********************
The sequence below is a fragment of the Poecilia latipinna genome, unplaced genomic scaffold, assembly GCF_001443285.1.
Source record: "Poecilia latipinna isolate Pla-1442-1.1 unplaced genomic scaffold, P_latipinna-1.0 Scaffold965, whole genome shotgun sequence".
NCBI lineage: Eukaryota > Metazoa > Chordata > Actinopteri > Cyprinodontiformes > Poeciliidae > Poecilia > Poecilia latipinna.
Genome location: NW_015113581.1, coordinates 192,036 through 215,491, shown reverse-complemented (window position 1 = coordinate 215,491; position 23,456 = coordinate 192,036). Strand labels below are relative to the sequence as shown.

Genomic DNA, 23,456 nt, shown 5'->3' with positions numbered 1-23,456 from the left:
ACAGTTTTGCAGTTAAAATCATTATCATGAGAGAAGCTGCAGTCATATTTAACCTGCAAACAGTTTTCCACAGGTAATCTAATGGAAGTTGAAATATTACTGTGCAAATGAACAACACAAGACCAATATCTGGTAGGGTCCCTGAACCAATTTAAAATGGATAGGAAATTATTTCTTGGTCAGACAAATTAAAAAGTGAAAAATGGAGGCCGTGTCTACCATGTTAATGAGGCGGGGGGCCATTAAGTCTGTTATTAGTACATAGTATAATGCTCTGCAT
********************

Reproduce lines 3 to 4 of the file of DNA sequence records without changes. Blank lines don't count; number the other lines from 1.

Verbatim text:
NCBI lineage: Eukaryota > Metazoa > Chordata > Actinopteri > Cyprinodontiformes > Poeciliidae > Poecilia > Poecilia latipinna.
Genome location: NW_015113581.1, coordinates 192,036 through 215,491, shown reverse-complemented (window position 1 = coordinate 215,491; position 23,456 = coordinate 192,036). Strand labels below are relative to the sequence as shown.